Calbert Cheaney

HOOSIER: Indiana's Calbert Cheaney, left, drives around Xavier's Tyrice Walker during an NCAA Tournament game on March 21, 1993, at the Hoosier Dome in Indianapolis. Indiana advanced to the round of 16 with a 73-70 win behind Cheaney's 23 points.

KANSAS CITY, Mo. — Former Indiana star Calbert Cheaney, former Purdue star Terry Dischinger and former Valparaiso coach Homer Drew are part of the 2019 class selected Tuesday for the College Basketball Hall of Fame.

Joining them during the induction ceremony this November are four other former playters — Duke's Shane Battier, Ernie DiGregorio of Providence, UNLV's Larry Johnson and Stanford's Todd Lichti — and former coaches Lute Olson and Rick Majerus.

Cheaney’s 2,613 career points from 1989-93 still stand as the most in IU and Big Ten history. The three-time All-American led the Hoosiers to two Big Ten titles and a run to the 1992 Final Four. He averaged 22.4 points and 6.2 rebounds per game en route to earning Big Ten and National Player of the Year honors as a senior in 1993. He was selected No. 6 overall in the 1993 NBA Draft and went on to play 13 professional seasons.

Dischinger is one of Purdue's all-time greats. From 1959-62, he averaged 28.3 points per game — the third-highest average in program history — and a school-record 13.7 rebounds per game. He was a second-team All-American as a sophomore and consensus first-team All-American as a junior and senior. He was a member of the 1960 gold medal USA Basketball team and went on to win the NBA Rookie of the Year award in 1963 and make three NBA All-Star teams.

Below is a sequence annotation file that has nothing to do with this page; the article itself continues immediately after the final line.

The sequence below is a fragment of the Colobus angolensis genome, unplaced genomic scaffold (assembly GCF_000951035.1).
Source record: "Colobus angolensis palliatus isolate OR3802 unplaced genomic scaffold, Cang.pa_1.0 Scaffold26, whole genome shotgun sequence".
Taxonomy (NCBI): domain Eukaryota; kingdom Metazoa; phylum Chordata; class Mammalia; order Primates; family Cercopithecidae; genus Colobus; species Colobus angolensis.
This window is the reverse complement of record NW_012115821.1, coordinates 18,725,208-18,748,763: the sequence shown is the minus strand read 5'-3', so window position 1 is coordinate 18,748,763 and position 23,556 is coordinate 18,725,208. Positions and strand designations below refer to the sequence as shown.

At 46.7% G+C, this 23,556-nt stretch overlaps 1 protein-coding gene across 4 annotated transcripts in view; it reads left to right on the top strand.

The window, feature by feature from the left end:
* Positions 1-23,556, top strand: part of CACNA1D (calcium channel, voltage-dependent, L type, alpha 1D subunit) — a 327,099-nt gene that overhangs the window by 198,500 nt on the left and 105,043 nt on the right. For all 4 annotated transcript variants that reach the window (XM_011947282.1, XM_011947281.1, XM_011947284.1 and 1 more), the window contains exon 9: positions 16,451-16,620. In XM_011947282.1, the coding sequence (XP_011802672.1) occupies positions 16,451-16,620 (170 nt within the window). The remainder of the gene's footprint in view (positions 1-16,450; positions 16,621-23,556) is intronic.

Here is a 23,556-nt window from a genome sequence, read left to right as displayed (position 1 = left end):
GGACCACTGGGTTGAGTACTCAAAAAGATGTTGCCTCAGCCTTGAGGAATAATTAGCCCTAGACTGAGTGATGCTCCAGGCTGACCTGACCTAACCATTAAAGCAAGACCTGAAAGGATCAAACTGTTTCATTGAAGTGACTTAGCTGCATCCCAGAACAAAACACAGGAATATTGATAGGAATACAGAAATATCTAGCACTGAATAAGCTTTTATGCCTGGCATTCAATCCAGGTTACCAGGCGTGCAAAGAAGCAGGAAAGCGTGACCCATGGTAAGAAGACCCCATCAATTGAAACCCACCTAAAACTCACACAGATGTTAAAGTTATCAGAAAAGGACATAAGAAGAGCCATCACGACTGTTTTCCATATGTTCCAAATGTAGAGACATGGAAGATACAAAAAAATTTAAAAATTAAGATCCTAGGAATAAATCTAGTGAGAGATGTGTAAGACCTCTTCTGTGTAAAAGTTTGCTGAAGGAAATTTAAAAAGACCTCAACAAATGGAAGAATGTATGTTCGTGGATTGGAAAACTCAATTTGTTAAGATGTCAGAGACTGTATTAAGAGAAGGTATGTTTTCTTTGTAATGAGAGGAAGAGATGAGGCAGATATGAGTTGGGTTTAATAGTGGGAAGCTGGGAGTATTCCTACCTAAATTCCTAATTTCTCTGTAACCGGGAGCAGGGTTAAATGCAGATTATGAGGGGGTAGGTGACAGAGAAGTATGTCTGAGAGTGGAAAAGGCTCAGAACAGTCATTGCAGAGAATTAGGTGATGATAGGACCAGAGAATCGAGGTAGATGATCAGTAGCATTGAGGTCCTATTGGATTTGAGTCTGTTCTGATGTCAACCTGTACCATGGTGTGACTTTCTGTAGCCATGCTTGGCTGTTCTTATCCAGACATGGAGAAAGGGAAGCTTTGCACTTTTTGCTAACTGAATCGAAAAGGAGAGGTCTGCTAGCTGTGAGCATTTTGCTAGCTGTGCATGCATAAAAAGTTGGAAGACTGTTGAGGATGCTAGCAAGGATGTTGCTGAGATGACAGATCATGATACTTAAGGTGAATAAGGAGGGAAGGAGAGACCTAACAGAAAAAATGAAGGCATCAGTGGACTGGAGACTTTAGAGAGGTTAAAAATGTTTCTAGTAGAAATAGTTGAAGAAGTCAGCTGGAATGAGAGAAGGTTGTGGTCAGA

Drew was a fixture on the Valpo sidelines for more than two decades, leading the Crusaders to 371 victories and nine postseason appearances. He ended his career, which also included stints at Bethel and IU-South Bend, with 640 career victories over 34 seasons overall. The nine postseason appearances included seven trips to the NCAA Tournament, highlighted by Valpo’s run to the Sweet 16 in 1998.

Majerus, who died in 2012, won 517 games at Marquette, Ball State, Utah and Saint Louis. He was best known for his time with the Utes, leading them to the national championship game in 1998.

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